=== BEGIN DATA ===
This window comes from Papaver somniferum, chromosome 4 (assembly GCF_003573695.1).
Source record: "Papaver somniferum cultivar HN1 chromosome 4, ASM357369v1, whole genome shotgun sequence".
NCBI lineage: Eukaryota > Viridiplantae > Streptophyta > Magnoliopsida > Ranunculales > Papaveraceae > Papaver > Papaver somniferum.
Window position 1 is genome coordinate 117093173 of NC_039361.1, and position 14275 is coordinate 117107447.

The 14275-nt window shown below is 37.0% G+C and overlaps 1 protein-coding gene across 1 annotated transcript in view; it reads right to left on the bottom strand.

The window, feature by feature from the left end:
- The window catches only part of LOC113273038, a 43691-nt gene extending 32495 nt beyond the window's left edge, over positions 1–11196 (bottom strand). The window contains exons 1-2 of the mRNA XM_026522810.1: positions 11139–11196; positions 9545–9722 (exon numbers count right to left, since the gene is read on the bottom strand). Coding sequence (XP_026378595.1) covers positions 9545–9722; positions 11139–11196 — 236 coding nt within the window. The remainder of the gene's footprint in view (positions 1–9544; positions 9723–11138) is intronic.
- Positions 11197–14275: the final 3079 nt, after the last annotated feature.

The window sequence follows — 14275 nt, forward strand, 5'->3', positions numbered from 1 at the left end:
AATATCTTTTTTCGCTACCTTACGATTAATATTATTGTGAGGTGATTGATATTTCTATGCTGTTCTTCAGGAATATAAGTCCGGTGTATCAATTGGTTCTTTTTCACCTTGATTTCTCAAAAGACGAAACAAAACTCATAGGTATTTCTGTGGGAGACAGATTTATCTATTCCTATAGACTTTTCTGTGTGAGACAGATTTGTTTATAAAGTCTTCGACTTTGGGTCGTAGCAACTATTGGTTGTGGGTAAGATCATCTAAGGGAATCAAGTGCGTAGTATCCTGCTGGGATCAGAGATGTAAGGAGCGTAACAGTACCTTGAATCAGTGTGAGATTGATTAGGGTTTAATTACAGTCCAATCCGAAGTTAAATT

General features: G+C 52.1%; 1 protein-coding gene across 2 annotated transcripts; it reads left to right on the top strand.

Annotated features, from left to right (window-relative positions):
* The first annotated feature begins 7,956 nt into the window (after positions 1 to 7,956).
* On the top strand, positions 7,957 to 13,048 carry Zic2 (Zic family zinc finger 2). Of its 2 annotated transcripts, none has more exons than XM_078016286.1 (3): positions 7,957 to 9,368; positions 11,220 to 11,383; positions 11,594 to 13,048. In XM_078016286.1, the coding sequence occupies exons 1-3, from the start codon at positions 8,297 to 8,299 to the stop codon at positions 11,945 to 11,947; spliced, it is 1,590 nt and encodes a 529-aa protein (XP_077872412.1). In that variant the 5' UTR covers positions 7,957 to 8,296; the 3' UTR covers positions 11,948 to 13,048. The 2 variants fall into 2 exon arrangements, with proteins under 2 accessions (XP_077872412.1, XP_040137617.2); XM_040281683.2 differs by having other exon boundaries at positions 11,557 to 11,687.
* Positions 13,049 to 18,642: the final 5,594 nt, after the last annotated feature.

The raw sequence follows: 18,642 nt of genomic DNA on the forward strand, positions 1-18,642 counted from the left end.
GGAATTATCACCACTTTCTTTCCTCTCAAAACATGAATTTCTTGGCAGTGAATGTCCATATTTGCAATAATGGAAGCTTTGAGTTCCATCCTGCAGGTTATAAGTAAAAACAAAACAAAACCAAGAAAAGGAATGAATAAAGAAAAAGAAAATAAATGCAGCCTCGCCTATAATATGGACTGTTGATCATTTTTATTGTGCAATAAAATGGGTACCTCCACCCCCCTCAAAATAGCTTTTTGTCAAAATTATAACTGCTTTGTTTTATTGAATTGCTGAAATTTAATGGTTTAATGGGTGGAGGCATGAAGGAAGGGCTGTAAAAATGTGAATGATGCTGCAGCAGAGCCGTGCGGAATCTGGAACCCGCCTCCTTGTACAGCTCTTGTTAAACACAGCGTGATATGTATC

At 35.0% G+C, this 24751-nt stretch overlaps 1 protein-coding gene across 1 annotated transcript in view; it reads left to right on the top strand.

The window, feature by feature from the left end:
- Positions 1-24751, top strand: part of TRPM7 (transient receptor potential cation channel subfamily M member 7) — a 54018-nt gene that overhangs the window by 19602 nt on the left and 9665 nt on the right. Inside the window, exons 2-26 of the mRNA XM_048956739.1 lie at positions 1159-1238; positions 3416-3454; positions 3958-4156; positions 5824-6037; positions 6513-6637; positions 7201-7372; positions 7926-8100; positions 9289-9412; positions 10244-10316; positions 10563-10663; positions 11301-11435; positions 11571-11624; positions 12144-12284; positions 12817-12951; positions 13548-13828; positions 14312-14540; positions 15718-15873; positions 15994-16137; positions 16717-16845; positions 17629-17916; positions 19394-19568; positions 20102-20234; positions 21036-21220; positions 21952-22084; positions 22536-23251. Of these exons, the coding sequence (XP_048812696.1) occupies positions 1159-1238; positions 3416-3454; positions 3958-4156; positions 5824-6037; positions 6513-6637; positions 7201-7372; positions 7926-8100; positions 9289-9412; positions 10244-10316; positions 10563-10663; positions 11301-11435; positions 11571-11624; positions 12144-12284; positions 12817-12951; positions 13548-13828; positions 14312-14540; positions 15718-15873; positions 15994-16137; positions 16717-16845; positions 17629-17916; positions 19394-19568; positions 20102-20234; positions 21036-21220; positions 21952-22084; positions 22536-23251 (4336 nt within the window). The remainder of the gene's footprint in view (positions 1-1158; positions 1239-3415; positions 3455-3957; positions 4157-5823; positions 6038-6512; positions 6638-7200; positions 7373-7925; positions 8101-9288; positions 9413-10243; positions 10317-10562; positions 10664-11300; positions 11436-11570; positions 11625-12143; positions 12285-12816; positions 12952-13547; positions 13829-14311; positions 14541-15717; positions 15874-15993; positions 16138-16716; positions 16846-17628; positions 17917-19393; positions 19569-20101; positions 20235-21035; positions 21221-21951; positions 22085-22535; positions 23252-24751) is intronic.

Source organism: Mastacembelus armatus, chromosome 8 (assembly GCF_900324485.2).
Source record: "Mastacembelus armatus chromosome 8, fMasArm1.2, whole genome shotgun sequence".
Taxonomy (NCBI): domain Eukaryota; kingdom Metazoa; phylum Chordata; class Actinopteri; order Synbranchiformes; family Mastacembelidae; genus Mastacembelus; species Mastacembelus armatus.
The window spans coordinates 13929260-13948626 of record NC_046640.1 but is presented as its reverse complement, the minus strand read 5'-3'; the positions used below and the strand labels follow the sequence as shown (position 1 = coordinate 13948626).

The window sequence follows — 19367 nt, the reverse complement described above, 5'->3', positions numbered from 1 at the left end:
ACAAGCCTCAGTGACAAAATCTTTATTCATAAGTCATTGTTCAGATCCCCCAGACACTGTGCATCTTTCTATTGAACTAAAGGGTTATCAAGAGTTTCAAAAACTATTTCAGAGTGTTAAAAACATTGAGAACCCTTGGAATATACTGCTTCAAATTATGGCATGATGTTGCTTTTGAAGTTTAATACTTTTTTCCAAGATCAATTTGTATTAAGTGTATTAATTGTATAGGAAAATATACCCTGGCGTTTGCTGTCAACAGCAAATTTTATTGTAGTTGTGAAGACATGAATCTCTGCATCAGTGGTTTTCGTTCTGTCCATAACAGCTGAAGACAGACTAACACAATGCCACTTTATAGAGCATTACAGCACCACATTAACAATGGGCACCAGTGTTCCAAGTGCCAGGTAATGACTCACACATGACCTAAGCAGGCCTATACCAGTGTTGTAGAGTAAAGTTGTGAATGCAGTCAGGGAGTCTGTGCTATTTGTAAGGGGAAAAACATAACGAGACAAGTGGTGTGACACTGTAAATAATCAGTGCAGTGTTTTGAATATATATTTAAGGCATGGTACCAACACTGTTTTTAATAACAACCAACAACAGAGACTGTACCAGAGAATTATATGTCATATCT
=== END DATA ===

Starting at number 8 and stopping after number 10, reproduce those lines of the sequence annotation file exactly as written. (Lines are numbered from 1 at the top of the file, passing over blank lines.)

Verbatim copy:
- Positions 11197–14275: the final 3079 nt, after the last annotated feature.

The window sequence follows — 14275 nt, forward strand, 5'->3', positions numbered from 1 at the left end:
AATATCTTTTTTCGCTACCTTACGATTAATATTATTGTGAGGTGATTGATATTTCTATGCTGTTCTTCAGGAATATAAGTCCGGTGTATCAATTGGTTCTTTTTCACCTTGATTTCTCAAAAGACGAAACAAAACTCATAGGTATTTCTGTGGGAGACAGATTTATCTATTCCTATAGACTTTTCTGTGTGAGACAGATTTGTTTATAAAGTCTTCGACTTTGGGTCGTAGCAACTATTGGTTGTGGGTAAGATCATCTAAGGGAATCAAGTGCGTAGTATCCTGCTGGGATCAGAGATGTAAGGAGCGTAACAGTACCTTGAATCAGTGTGAGATTGATTAGGGTTTAATTACAGTCCAATCCGAAGTTAAATT